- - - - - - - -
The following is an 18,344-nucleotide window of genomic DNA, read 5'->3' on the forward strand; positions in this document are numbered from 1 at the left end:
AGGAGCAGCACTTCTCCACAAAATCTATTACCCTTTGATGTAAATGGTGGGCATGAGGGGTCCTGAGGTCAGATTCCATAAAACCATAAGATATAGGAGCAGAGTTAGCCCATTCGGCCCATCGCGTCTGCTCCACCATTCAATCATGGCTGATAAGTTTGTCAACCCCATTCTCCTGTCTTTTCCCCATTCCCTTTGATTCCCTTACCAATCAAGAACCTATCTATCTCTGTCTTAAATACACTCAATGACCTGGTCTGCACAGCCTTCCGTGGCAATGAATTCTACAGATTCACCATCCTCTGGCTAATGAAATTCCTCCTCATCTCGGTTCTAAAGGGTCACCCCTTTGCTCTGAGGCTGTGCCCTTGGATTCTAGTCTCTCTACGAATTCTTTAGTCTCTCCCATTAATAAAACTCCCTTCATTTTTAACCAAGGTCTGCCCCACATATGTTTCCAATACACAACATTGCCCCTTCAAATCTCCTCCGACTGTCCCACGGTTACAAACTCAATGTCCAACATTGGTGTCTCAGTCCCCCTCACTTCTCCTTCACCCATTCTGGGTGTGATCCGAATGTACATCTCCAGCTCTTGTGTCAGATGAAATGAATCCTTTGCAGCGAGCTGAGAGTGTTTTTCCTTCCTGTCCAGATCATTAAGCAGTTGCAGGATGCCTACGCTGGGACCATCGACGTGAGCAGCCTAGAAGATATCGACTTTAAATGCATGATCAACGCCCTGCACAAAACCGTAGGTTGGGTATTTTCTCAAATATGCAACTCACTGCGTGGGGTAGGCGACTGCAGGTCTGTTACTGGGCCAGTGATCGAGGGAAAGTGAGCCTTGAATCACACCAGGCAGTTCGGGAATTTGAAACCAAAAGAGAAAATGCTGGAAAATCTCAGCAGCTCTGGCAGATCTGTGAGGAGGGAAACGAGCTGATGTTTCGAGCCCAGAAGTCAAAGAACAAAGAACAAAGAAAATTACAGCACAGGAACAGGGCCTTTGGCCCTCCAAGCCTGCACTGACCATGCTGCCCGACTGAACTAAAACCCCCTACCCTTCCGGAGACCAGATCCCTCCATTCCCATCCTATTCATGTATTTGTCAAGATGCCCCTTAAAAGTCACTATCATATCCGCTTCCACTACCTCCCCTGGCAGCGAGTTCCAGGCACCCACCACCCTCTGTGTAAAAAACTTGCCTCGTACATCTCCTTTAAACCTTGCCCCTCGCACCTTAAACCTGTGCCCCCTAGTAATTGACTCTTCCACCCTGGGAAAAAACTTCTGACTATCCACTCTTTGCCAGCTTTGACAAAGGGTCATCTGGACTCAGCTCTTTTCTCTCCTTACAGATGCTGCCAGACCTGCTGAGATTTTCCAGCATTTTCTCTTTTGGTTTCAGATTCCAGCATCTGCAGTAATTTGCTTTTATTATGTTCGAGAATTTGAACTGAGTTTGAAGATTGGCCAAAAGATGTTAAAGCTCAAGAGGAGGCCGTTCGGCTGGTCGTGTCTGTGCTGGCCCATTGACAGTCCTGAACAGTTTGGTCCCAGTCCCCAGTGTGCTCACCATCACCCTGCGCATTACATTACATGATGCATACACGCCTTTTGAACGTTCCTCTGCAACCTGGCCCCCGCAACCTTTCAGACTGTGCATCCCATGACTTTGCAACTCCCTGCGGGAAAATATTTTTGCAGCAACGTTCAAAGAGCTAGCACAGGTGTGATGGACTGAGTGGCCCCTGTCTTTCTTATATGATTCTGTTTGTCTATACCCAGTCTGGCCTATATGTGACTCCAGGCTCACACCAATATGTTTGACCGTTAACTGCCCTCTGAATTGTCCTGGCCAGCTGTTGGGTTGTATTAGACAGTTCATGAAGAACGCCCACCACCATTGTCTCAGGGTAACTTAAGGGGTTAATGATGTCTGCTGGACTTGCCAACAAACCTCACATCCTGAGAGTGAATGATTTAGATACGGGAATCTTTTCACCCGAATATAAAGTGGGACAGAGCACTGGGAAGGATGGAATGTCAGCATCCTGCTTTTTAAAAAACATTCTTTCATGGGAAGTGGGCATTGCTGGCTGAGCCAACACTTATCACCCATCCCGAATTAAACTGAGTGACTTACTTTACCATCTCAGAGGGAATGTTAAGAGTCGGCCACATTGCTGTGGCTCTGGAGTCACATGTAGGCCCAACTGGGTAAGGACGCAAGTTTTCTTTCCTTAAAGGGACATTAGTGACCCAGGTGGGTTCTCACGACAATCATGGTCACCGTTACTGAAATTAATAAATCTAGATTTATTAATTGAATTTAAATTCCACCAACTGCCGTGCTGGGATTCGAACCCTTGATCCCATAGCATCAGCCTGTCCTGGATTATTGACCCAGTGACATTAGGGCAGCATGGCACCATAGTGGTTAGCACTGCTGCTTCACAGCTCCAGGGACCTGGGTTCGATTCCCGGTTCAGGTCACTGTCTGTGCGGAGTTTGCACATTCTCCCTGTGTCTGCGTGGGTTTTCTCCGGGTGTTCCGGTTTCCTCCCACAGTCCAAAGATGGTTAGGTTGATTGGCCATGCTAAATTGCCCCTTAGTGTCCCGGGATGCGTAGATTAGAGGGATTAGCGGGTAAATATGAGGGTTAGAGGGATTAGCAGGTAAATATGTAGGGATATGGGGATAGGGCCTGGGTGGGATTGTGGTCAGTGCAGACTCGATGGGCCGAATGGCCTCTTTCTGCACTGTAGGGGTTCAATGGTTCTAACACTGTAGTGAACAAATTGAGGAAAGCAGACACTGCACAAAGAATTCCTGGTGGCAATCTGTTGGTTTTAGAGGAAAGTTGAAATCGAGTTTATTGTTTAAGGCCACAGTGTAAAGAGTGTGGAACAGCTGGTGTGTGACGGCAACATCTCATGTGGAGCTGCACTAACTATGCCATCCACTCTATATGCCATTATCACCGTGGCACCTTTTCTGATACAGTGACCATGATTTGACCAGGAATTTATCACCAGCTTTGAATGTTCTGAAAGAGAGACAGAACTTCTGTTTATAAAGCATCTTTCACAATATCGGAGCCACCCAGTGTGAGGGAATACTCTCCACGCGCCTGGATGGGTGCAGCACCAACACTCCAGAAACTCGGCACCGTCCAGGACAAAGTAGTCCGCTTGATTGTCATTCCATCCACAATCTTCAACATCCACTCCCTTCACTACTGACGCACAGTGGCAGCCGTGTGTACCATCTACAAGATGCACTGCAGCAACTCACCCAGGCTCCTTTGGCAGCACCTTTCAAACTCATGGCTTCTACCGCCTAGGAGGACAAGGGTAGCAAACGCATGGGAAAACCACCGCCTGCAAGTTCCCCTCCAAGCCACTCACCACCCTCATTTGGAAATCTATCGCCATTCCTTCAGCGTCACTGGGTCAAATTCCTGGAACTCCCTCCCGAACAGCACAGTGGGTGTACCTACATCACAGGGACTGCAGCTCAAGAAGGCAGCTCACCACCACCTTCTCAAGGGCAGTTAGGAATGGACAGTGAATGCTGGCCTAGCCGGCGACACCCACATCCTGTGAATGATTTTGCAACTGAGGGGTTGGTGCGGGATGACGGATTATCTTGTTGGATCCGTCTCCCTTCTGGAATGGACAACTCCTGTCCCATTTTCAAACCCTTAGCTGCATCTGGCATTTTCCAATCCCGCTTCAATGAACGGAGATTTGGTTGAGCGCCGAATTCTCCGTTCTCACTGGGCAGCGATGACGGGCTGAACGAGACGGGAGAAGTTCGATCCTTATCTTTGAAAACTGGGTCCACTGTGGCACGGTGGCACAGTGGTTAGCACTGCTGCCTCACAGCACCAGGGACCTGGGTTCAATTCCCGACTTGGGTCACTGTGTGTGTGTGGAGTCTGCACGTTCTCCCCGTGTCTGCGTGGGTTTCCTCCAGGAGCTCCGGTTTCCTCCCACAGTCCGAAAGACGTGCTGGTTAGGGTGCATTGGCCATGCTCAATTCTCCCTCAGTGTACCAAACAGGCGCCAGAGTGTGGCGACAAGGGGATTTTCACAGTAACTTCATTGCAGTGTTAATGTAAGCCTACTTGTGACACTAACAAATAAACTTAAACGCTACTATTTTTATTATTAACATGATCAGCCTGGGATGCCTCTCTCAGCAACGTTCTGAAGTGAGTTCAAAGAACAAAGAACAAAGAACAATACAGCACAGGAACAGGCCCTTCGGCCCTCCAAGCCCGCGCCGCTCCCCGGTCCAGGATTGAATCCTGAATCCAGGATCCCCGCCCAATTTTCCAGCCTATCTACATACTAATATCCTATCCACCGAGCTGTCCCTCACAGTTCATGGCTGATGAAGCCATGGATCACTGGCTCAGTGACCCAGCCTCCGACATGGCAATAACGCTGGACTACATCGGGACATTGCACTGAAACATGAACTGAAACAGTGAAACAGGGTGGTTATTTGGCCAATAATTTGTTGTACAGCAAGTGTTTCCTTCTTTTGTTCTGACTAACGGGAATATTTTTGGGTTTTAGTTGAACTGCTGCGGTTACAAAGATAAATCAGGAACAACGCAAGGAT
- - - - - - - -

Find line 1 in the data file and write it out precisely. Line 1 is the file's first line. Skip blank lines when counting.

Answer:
The following is an 18,344-nucleotide window of genomic DNA, read 5'->3' on the forward strand; positions in this document are numbered from 1 at the left end: